Don't be a silly sausage, you can't pet Schrodinger's Cat because he isn't real. He's a hypothetical cat in an 80-year-old thought experiment.
The famous cat was created by the Nobel prize-winning physicist, Erwin Schrodinger to illustrate his objection to quantum uncertainty.
But the thought experiment backfired. Instead of discrediting quantum theory, he popularised it by putting it in layman's terms.
Now, in this thought experiment, there's a 50/50 chance that Schrodinger's Cat will be fatally poisoned.
So rather than make him cute and pettable, I decided to make him an arsehole. I mean, a really grumpy arsehole of a cat.
Don't believe me? Just look at him.
Here he is literally stealing candy from a baby.
And here he is attempting to convince the baby's mother that vaccines cause autism.
Like I say. Total arsehole.
Quantum Theory Explained
Now, let's take in a little background on quantum theory so all of Schrodinger's Cat makes sense.
In the year 1900, Max Planck gave glorious birth to the theoretical study of quantum theory.
Planck said that when it comes to infinitesimal quantum scales, the classical laws of physics no longer apply.
This created a big problem for physicists.
Not only did Planck declare that Newton's laws don't apply at the quantum level, he also said the new rules that apply are stupid and illogical. My words, not his.
An example of this is the Double Slit experiment.
The Double Slit Experiment
This experiment demonstrates how quantum particles behave all silly depending on whether physicists are looking at them.
This is based on two simple observations.
Observation #1: When a photon of light is being observed, it behaves like a particle with a definite point in space.
I like to think of such particles as paranoid.
When you fire individual photons of light at a screen with two slits, they predictably pass through either one slit or the other. They accumulate, if you like, to create two straight lines on the detector screen.
So far, so good. This is reality as we know it.
But look what happens when you turn your back on the quantum world.
Observation #2: When a photon of light is NOT being observed, it behaves like a wave in many points in space.
Just look at this dude.
You use exactly the same procedure as before. The only difference is you're no longer measuring (observing) the photons in action.
Yet now the photons leave a completely different image on the detector screen, in the form of an interference pattern.
This interference pattern reflects wave-like behaviour instead of particle-like behaviour. But why?
For reasons we still don't understand, the individual photons turn into probability waves by splitting into alternate versions of themselves and travelling en masse.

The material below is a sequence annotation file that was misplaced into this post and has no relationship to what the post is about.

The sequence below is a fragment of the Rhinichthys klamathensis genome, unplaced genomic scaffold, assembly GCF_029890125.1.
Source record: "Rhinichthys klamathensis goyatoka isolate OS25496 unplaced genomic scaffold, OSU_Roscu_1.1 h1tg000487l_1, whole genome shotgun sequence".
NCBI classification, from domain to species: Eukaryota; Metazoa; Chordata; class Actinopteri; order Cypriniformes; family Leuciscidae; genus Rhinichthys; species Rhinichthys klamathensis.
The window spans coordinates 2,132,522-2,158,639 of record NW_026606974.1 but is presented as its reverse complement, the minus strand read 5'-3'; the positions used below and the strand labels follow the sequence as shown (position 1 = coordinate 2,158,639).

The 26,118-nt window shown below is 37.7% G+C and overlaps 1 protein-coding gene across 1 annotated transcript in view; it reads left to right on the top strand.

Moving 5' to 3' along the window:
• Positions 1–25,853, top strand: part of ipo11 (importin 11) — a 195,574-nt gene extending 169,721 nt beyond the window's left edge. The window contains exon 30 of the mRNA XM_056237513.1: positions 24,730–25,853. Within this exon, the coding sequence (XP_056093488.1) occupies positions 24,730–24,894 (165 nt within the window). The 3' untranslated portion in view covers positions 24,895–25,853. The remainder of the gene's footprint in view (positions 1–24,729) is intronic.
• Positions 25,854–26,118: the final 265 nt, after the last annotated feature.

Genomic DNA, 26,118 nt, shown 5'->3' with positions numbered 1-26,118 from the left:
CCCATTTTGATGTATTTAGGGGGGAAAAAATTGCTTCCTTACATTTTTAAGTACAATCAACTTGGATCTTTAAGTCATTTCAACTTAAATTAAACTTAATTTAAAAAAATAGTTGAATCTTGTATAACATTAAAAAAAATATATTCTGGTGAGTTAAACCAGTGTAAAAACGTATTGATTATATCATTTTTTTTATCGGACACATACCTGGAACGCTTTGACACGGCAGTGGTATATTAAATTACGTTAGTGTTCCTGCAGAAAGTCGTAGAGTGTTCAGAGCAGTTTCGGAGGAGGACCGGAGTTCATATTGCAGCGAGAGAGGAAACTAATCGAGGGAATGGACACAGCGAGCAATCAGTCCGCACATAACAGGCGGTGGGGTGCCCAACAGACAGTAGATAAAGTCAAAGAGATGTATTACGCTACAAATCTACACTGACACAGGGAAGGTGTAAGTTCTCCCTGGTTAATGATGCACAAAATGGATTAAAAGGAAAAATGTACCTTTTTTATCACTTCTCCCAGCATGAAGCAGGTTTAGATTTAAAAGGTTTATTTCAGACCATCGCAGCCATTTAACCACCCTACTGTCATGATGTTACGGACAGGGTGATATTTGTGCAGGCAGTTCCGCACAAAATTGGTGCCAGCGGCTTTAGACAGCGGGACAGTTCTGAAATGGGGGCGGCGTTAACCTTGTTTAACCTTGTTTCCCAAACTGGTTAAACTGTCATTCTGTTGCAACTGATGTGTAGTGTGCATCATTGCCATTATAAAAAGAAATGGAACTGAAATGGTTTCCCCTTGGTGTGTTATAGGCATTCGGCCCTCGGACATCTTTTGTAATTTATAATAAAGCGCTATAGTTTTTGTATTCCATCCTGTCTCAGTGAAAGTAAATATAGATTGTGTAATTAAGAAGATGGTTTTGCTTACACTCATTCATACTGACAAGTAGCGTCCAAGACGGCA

The ghost-photons then take all possible routes through the screen—the top slit, the bottom slit, both slits, and neither slit—all at the same time.
Once through the slits, the ghosts bounce off their alternate selves to create an interference pattern. A bit like ripples in a pond.
If you think this is insane, you'd be right. How can the behaviour of photos change depending on whether we're measuring them?
Get Heisenberg on The Case
To bring some order to this chaos, Werner Heisenberg came up with the Uncertainty Principle:
It's impossible to know both the position AND the momentum of a quantum particle at the same time without affecting it. By measuring one trait, you automatically change the other and determine its path.
Albert Einstein famously struggled to accept the conclusion of quantum uncertainty. I assume it's one of the top three reasons why physicists cry themselves to sleep at night.
So the quantum world is a big hot mess.
But what about Schrodinger's Cat? I'm getting to that—but first this story gets weirder.
Despite struggling with the counter-intuitive nature of quantum mechanics, Einstein was still able to further our understanding with his theory of quantum entanglement:
Quantum particles are invisibly connected and "talk" to each other instantaneously, even when separated by vast distances.
Einstein already said that nothing can travel faster than the speed of light. That includes the simultaneous exchange of dinner plans between entangled particles on different sides of the planet.
Even though it was his own theory, Einstein referred to it as "spooky action at a distance" to stress the woo-woo of it all.
He concluded the theory of quantum mechanics must be incomplete.
But he was wrong.